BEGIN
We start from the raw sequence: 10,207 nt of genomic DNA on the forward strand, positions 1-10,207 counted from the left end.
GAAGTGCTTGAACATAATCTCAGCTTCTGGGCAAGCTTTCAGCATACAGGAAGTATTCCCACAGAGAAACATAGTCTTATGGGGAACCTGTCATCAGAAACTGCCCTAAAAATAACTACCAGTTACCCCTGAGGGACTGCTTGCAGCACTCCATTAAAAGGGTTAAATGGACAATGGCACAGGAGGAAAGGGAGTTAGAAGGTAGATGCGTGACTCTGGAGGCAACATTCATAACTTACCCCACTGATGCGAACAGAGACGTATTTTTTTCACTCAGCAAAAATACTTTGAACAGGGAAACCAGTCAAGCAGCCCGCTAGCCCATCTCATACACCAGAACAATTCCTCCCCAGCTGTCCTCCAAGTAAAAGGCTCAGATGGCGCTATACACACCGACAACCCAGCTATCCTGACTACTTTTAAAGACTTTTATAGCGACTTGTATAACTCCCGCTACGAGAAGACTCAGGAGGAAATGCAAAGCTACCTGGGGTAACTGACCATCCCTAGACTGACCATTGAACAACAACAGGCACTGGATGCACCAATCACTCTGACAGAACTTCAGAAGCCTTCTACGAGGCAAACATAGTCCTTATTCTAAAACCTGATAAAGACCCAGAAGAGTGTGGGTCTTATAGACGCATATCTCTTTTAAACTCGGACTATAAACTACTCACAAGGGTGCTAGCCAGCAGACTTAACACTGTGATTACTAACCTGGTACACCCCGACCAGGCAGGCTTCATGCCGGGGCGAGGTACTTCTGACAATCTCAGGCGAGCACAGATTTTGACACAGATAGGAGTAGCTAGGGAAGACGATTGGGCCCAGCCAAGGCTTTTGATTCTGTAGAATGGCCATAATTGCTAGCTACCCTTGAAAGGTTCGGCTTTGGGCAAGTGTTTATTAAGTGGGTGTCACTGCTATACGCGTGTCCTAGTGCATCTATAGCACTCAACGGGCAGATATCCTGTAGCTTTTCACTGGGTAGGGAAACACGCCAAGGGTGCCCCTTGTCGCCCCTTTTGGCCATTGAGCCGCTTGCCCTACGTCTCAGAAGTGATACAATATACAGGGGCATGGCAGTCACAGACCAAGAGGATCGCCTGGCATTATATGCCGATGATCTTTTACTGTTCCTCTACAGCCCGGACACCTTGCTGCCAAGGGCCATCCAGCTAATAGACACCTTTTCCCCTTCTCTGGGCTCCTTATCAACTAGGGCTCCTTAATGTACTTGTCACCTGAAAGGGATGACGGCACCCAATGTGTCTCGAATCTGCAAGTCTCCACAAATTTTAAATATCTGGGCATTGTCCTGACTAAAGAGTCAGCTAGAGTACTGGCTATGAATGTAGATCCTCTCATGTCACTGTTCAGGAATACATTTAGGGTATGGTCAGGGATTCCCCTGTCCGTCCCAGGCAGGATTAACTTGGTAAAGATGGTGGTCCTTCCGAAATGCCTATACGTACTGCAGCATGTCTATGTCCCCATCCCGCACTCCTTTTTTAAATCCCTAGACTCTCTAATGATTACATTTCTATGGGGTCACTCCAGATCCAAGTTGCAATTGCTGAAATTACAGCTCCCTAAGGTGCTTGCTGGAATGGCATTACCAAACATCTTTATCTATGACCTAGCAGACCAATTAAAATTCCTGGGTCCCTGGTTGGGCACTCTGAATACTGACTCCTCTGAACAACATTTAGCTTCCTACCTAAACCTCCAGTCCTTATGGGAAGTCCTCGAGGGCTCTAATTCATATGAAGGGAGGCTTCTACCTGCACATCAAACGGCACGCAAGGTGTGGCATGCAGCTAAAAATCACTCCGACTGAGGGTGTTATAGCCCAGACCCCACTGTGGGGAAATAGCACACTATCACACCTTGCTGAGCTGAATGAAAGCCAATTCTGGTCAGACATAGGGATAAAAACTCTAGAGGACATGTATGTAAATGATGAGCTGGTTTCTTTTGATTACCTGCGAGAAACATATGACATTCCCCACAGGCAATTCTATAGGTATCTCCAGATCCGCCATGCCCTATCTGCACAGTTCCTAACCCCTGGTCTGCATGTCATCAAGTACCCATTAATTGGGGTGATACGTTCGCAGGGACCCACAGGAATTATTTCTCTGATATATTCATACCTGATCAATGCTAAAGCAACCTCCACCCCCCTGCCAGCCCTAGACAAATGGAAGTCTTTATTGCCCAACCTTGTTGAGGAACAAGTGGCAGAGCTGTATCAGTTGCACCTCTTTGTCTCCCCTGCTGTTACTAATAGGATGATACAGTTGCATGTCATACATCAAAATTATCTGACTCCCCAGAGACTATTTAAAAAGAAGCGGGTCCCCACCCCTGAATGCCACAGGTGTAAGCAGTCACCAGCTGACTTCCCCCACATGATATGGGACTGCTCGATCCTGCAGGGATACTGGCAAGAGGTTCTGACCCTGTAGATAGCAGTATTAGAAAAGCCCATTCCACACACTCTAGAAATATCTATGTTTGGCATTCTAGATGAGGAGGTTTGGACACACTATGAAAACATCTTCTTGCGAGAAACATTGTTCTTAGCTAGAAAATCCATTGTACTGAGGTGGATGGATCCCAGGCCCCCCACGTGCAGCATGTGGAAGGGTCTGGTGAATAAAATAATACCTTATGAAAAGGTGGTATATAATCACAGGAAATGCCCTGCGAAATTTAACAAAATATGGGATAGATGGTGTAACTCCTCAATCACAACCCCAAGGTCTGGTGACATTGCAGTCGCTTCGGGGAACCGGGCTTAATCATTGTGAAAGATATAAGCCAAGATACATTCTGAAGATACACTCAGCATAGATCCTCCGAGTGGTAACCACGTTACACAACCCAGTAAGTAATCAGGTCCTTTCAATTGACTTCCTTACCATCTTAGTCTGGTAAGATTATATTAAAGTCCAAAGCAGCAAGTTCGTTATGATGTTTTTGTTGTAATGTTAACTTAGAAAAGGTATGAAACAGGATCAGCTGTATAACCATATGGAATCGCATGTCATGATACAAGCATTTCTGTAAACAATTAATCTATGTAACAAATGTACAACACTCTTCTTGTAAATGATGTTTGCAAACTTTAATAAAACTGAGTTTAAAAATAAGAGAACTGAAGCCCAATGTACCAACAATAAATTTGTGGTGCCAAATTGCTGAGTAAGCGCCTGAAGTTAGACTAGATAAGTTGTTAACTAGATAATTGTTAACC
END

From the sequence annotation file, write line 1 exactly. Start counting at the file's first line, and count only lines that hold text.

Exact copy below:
We start from the raw sequence: 10,207 nt of genomic DNA on the forward strand, positions 1-10,207 counted from the left end.